Is time a natural reality that social symbols such as clocks and calendars merely contingently represent? Lateness protocols seemingly exhibit such contingency, for not all cultures regulate synchronization identically. Just as social/cultural time structures are interpreted to diverge from time’s natural rhythm, body modifications are often presented as social productions that divert human bodies from their naturally originated, corporeal temporality. A similar separation informs climate change discourses, supposing a natural rhythm that industrialized culture has invaded, the effects of which humans might be too late to arrest.
Interrogating this conceptual separation matters, given that if certain times are considered to be more natural than others, a situated politics emerges regarding the associated cultural structures. Furthermore, our personal investments in experiences of lateness, which are embedded within socialized time, seemingly contradict the constructionist impression that socialized time is merely a contingent misrepresentation of what time actually is. This book re-evaluates the timing of natural and socialized times from a philosophical perspective. Theory engaged includes Émile Durkheim, Pierre Bourdieu, George Herbert Mead, Jacques Derrida, Maurice Merleau-Ponty, Henri Bergson, sociological and anthropological studies in the Caribbean, the Philippines, and northern Africa, as well as voices from object-oriented ontology, new materialism, and new criticism.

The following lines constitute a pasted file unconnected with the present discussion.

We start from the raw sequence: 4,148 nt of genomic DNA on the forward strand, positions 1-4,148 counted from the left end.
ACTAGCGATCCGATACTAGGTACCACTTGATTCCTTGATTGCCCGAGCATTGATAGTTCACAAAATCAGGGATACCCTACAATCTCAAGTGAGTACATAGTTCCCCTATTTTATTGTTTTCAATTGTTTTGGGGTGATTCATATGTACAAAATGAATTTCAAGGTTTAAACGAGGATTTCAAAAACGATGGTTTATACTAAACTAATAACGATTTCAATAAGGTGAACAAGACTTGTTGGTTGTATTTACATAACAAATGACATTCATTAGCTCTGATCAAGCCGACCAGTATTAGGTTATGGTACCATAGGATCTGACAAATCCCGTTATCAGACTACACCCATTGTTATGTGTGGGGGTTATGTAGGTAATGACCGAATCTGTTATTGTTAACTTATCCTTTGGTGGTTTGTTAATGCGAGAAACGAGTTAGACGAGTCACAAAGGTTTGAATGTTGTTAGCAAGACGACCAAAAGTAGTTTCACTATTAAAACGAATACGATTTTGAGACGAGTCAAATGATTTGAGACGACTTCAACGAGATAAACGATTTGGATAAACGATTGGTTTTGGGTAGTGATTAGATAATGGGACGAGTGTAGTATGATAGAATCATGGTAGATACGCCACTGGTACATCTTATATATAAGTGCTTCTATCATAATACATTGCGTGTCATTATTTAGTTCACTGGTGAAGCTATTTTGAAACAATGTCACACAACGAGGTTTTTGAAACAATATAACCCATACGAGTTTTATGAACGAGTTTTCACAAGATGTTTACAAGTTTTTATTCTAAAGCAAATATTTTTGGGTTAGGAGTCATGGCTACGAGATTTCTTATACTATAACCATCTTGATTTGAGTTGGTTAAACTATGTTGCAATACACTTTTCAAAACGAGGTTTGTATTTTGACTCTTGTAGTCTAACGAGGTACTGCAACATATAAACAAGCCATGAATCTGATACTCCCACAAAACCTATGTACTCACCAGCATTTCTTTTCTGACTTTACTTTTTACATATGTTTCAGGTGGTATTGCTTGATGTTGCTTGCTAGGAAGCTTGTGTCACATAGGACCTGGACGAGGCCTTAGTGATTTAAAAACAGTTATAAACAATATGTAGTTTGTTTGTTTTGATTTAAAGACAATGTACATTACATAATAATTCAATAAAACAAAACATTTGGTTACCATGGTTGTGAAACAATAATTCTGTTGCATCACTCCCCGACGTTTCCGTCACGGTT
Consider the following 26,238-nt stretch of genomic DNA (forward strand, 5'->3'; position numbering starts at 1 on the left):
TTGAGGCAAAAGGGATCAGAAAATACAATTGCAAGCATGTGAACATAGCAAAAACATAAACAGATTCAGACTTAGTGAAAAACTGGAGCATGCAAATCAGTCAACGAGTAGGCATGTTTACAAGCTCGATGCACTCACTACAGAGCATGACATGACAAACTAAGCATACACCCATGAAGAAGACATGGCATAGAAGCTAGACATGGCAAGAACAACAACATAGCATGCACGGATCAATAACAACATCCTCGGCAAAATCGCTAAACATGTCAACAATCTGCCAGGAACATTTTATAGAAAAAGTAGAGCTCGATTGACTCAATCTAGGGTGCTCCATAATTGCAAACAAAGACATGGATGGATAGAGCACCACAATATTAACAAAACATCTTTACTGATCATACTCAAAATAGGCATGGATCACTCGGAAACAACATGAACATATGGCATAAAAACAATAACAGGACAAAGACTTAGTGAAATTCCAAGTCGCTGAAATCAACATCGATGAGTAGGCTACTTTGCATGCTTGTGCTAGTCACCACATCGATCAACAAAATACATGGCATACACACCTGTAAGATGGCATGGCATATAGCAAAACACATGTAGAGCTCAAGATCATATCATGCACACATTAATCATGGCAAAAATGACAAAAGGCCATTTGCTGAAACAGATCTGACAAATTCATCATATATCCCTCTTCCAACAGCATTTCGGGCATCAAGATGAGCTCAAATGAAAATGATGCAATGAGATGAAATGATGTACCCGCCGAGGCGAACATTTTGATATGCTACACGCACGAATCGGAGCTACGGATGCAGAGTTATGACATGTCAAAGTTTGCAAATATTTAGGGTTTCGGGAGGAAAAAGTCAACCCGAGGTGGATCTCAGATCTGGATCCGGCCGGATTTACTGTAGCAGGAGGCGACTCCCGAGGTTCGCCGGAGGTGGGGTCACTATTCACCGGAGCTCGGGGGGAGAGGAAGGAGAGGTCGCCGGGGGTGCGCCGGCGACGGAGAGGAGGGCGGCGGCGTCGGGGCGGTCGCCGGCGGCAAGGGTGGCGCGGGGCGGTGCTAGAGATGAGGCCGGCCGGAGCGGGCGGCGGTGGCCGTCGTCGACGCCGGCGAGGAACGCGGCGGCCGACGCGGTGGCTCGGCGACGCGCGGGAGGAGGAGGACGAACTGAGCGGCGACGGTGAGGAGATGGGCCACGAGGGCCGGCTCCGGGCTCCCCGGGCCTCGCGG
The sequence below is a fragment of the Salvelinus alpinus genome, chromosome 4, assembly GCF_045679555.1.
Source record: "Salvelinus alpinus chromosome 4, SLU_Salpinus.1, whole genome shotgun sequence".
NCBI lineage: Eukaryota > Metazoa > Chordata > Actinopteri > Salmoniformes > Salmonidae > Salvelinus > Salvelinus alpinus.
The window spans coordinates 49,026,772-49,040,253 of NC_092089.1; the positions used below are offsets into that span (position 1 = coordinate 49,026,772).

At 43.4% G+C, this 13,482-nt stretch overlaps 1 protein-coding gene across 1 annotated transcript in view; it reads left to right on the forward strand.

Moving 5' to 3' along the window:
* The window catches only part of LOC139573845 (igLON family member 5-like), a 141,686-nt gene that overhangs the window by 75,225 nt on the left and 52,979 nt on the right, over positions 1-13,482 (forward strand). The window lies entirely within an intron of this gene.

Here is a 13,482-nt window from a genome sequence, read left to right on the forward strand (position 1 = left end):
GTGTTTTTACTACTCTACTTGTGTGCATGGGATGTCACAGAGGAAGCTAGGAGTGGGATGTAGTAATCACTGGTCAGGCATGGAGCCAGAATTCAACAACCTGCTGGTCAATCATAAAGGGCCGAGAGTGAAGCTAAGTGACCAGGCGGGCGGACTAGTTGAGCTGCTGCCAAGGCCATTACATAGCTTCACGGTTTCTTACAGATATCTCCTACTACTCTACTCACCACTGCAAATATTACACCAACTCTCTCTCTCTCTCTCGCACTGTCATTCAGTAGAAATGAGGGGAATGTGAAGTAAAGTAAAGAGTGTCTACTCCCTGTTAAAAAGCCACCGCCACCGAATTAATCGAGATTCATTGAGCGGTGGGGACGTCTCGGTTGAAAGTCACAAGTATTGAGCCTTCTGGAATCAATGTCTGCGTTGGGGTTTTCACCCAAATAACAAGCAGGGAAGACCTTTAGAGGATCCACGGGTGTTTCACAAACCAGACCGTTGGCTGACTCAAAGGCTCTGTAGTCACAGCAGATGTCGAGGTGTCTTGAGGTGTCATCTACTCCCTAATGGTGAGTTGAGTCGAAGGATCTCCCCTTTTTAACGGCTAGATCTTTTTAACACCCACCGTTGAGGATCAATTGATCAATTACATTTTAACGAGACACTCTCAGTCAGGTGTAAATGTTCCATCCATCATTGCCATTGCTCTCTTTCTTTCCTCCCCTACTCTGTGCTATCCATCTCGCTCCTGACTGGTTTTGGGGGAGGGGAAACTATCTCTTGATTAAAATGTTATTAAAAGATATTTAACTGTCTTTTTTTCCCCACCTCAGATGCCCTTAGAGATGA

Out of time, up against it, pressed for it or ahead of it – the punctuations of social and cross-cultural timings can be as different as they are compelling. But can these differences be reconciled with the impassive rhythms of natural time, materiality and the body? Johncock deftly explores this question with a philosophical sophistication that never discounts lived experience.
— Vicki Kirby, Professor of Sociology and Anthropology, University of New South Wales
Naturally Late is a fascinating and important book. Johncock interweaves the themes of temporality and embodiment in a highly original way that affords a very fresh and illuminating perspective upon both. The book is well-written, engaging and makes a very welcome contribution to contemporary debates.
— Nick Crossley, Professor, Sociology and Mitchell Centre for Social Network Analysis, School of Social Sciences, University of Manchester